Bud Collins is the father of tennis journalism; Sports Illustrated described him as the tennis historian and the American voice of the sport in print and on TV for decades. With his passing on March 4, 2016, it is unlikely that we will ever have a tennis journalist with his panache and skills. Let’s take a moment to honor his life and contributions. If you have never read Collins’ work, read S. L. Price’s “Bud Collins’ Sportwriting Was Foundation of Career, Legacy.”
I know many would prefer to discuss the worst commentator, and while that would be fun, I have put my big girl colorful pants on today so I am going to be positive and constructive. So what makes a commentator great? Is it their technical knowledge, that is knowledge of the game; is it their knowledge of the tour (players and coaches); is it their ability to tell great stories or use engaging turns of phrases, word-smithing; is it their career on the court landing them legendary status; is it their personality; is it their preparedness?
The commentators I enjoy often possess a few of the listed characteristics and they can speak intelligently on more than the ATP Tour. OK, some will argue that a commentator should specialize on a specific tour or style of play to be most effective. In a perfect world that would be nice but I doubt the sport houses (BBC, Tennis Channel, ESPN, FOX) are signing six and seven-figure contracts for a one trick pony. They want as much bang for their buck as they can get. I don’t expect any commentator to be exemplary in every area during any match or tournament, but they should be proficient in all areas. When I have a performance appraisal I am expected to achieve minimal expectations. That’s all I am asking of commentators.
Be prepared, know the players’ game, and be able to analyze the effectiveness of players’ strategies.
What keeps me from hitting that mute button is the commentators’ ability to move beyond trite narratives. Though Serena’s serve, Ivanovic’s errant toss, Roger’s backhand, Monfils’ court coverage and Fognini’s outbursts are legendary, I don’t want to hear about them countless times during a match if the commentator can’t make a unique point of analysis to add depth and insight to the narrative. I also don’t enjoy commentators’ over-reliance on producer or statistician produced graphics. You know which ones: IBM Points to the Game, Set Summary, Serve and Return points, etc… Sometimes minutes are spent on these graphics without any analysis, insight or discussion; I mean I have watched as commentators have simply read the graphic.
Say what you will about Cliff Drysdale, but he often does stop motion discussion of players’ serve or swing that is quite interesting. He was the first and I think the only one I have seen do that. I also really enjoy Lindsay Davenport’s ability to avoid gossip and focus on analysis. Her knowledge of the game as well as her obvious curiosity is refreshing. Her rapport with Mary Carillo is also enjoyable. Though, it must be said that Carillo could rap poetic with dead wood. Then there is Brett Haber and John McEnroe, the yin and yang of preparedness. I can always count on Haber for a comprehensive introduction of a player and McEnroe for an honest game assessment sans extraneous biographical and even game information. Then there is Mary Fernando Hernandez and Tracy Austin. Their rapport with ever-changing co-host is noteworthy as is their knowledge of the WTA players’ game. I have already expoused my yearning for Andy Roddick to join the commentating booth.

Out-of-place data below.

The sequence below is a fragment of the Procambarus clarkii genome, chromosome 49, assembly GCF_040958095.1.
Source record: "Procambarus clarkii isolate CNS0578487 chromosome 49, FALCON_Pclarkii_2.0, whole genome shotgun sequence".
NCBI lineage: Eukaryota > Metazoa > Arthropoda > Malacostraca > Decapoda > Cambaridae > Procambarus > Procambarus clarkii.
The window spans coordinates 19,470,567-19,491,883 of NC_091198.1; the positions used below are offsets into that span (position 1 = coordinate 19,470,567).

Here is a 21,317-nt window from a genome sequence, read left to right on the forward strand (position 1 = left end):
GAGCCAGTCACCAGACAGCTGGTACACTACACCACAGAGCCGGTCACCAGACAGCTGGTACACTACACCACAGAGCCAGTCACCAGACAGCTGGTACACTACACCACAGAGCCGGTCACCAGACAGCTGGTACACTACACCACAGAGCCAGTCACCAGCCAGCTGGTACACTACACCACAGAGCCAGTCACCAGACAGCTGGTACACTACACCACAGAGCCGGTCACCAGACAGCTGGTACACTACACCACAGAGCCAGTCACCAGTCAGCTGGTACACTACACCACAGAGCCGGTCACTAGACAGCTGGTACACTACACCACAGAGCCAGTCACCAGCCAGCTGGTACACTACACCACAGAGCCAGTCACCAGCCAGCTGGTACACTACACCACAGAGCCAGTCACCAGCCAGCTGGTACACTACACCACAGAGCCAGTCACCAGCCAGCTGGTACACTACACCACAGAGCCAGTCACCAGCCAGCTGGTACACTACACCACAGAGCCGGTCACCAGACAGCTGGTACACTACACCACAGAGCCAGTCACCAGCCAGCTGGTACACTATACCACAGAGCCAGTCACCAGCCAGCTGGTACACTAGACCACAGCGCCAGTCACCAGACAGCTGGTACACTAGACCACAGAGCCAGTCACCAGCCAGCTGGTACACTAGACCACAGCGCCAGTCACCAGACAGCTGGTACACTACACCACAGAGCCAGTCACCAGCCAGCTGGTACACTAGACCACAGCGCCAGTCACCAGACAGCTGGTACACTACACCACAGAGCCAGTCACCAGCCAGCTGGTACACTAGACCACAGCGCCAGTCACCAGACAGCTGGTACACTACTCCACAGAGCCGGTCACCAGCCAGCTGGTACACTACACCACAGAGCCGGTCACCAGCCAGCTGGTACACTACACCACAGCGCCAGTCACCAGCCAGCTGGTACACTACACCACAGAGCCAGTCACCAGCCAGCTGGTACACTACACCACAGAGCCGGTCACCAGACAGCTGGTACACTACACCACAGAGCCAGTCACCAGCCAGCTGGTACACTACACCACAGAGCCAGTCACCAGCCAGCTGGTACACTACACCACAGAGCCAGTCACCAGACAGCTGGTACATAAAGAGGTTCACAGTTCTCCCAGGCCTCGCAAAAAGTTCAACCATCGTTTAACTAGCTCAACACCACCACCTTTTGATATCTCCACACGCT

The best commentators just have it, just like movie stars. It is more than being a ‘triple threat’ so to speak. It is the energy they share and how they make the viewers feel that best describe the best commentators. It doesn’t hurt if they can be bold and honest enough to say what the viewers are thinking without being rude. Honesty and respect can co-exist.
From the commentators’ perspective, I understand that they watch the same players for ten months often in back-to-back tournaments. It must be difficult to find something new to share, but that is why they get the big bucks. I don’t want to hear the John McEnroe approach [read excuse]. His approach is to provide stream consciousness thoughts on the match as he sees it without any reliance on notes, ie preparedness. Though when he is ‘on’ he is honest, insightful, vulnerable and even humorous, but when he isn’t he is sharing stale if not inaccurate information, too many anecdotes from his time on the tour and worst incessant chatter during exciting games. At least the BBC commentators are generally quite during rallies.
As an aside I have been listening to a lot of podcasts of late and there are a few that I would love to hear commentate. These podcasters are brilliant, always add something to the tennis conversation with their unique perspectives and they know tennis! Though I don’t always agree with them, they would be a breath of fresh air to the commentator air-waves. Of course they may have absolutely no interest in this, but I had to put it out there. Now remember I don’t have any relationship with anyone in the tennis community so there is no nepotism or conflict of interest here. First, A Gallavant from RealzTennis Podcast. Jonathan Newman from The Body Serve Podcast and Karen from Overhead Spin Blog. We need to shake-up the track to tennis commentating. Given how blogging and tweeting is impacting the tennis culture, the podcaster to commentator track maybe closer than we think!
So who is your favorite commentator and what makes him or her great?
2 thoughts on “Unmuting Tennis Commentators”